The opium poppies have been growing into the lengthening evenings, to race skyward and seize this early window of first summer. They come from nowhere it seems and typify the current feeling of the garden burgeoning.
Their seedlings are already visible in March and one of the first to germinate into open ground. Blue-green and easily distinguished, they take the disturbed places where there will be a gap to ascend into the very moment the weather warms. Being winter hardy and germinating the moment the season turns with the promise of spring, they have the advantage, hunkering down and establishing good roots and core strength. In truth there are several rounds of germination as seed is brought to the surface whilst cultivating, weeding or clearing the winter garden to expose fresh ground, but the first are the strongest, bulking up in April and muscling out anything nearby that might show a glimmer of tardiness. Their precocious behaviour extends to their siblings and you will need to thin a colony if you are after plants that are muscular and soaring.
I grow a black opium poppy here and it is my one and only. A single form and a chance find that I made when cycling to work once in my early twenties. They were standing tall alongside a black wooden bungalow in Hampshire. Black on black, fluttering against the stained shiplap. If I hadn’t been looking in the way that you do when you are under your own steam, I would have missed them completely. It was immediately clear, even at distance, that they were special so I plucked up the courage and knocked at the door to ask for seed. The owner, seeing I was smitten, took my name and address and later that summer an envelope arrived with the beginnings of a now very long association. It is one that I have nurtured annually, seeding a few every year in a new place for good measure and gifting to friends and clients that I know will keep the strain pure.
Although there are other named forms of dark opium poppy, several double blacks and the deep plum ‘Lauren’s Grape’ for instance, I’ve not seen another that is quite as dark and inky throughout. To maintain the strain, I have been territorial. I have never introduced another coloured opium poppy into a garden where I have been cultivating them and any that show the remotest sign of reverting are pulled before they can pollinate a dark one nearby. I look nervously on to neighbours up the lane who have them growing freely in their garden in every shade of mauve and pink, but breathe easy that, in the ten years we’ve been here, the bees that busy themselves there must be on another flight path.
After moving them here from Peckham, I cast the seed down into the freshly turned ground of our virgin plot. Broadcast in February, the plants were up in flower by June and providing me with a new and plentiful seedbank by the middle of July. Those seeds have now found their way into the compost heap where they are content to sit dormant until they are exposed again to light and potentially new places to conquer. We had a good colony in the asparagus bed a couple of years ago, amongst the roses and throughout the kitchen garden and I am now finding seedlings in the paths that must have been dropped whilst we were clearing the garden.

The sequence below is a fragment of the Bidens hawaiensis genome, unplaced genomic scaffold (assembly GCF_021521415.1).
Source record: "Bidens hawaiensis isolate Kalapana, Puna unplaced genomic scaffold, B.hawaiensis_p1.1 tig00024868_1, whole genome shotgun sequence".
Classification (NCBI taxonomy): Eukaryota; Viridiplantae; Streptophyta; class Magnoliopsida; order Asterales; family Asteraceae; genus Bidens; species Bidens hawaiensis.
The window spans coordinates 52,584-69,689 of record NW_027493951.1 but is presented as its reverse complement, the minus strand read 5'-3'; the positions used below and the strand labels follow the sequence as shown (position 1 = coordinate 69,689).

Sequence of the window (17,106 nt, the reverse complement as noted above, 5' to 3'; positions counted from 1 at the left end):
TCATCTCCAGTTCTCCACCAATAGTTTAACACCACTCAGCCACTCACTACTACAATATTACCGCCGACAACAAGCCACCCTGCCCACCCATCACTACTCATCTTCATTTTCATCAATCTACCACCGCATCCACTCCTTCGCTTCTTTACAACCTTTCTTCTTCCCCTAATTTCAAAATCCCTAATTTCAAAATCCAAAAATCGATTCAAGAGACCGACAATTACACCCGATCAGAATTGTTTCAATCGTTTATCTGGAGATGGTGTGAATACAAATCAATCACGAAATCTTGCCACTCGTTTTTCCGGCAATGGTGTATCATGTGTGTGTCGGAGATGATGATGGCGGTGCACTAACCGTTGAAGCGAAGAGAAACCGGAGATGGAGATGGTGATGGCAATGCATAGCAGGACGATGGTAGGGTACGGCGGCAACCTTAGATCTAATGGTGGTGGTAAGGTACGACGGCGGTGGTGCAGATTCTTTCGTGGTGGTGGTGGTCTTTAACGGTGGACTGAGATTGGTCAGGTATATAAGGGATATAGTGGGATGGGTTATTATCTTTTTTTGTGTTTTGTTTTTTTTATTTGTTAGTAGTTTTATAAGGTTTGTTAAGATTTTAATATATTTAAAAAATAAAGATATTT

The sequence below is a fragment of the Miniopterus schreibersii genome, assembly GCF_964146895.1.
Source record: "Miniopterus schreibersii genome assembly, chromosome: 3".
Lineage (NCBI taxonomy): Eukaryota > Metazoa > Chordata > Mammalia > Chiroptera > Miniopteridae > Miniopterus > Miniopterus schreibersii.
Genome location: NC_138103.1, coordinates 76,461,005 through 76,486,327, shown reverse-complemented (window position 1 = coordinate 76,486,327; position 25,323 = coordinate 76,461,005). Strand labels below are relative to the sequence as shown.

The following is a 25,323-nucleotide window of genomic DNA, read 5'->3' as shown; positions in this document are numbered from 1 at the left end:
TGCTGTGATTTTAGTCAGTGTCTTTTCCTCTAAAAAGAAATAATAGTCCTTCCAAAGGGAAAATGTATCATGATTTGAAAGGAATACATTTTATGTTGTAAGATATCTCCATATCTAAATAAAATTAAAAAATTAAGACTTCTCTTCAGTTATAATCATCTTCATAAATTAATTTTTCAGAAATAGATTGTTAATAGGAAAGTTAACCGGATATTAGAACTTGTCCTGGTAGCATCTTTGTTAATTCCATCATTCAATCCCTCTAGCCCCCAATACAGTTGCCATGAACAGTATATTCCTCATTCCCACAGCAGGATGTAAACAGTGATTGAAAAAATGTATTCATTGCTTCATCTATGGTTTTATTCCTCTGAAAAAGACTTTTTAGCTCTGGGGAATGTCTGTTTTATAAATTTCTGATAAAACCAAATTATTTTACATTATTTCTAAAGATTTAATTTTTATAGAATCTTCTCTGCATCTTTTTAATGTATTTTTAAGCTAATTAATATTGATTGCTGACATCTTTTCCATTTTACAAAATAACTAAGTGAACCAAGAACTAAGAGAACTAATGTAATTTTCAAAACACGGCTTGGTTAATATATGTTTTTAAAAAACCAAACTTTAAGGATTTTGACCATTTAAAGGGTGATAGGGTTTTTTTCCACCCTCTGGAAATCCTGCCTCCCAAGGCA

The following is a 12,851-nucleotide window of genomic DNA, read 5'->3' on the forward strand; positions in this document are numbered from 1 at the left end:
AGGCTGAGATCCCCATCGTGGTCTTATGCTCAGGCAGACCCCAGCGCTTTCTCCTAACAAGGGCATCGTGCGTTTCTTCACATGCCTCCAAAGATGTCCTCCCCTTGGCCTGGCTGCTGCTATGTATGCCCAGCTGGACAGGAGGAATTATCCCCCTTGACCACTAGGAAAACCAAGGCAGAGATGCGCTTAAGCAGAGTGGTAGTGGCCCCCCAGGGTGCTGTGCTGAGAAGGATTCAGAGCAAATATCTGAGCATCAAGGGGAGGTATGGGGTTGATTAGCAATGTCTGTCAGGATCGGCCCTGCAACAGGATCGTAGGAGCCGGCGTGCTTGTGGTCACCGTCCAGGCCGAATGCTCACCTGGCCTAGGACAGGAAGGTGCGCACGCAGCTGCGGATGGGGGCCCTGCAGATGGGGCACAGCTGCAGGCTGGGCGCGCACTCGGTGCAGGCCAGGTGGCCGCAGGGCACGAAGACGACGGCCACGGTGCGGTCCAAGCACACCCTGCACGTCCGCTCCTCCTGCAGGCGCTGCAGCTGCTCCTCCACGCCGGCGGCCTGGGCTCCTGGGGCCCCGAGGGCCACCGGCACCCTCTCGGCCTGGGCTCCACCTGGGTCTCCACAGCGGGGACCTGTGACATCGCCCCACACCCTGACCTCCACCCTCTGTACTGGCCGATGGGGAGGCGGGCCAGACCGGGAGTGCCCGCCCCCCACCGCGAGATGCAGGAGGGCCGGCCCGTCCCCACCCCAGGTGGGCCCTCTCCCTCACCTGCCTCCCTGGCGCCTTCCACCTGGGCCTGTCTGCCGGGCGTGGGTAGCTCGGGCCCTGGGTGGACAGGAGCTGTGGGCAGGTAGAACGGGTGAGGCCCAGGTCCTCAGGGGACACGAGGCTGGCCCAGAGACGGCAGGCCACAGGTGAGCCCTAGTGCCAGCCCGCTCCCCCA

The chance happening of the pioneer seedling is always heartening and we leave a few in a new place every year for the delight in the new. The first seedling to flower this year has been living with us closely alongside our covered terrace. I saw the seedling had found a home in the late winter and wondered if it would be one that would survive our lines of desire into the garden. It has, soon growing big enough to negotiate and with the promise of this very moment that is seeing it suddenly present. A filling out of blue-green buds and then, one day, a tilt in the neck of the bud to indicate readiness.
The mornings bring the flowers, crumpled at first and then expanding like dragonfly wings do when they hatch. Dark satin petals cup pale stamens and bees soon find them, noisily working in laps, the enclosure of petals amplifying the sound of their frenzy. The flowers last two to three days at most, but there are enough to run a glorious fortnight whilst the balance shifts from buds to seedpods pods fattening and tilting skyward to show you that they have nearly reached their goal. When the leaves suddenly wither and the life force of the plant is gone you see that the pepper-pot seedpods are ripe and beginning to rupture. We leave a few standing for the joy of continuity, the mission accomplished, and scatter the rest for the pleasure of helping them extend their territory.
Words: Dan Pearson | Photographs: Huw Morgan
Published 30 May 2020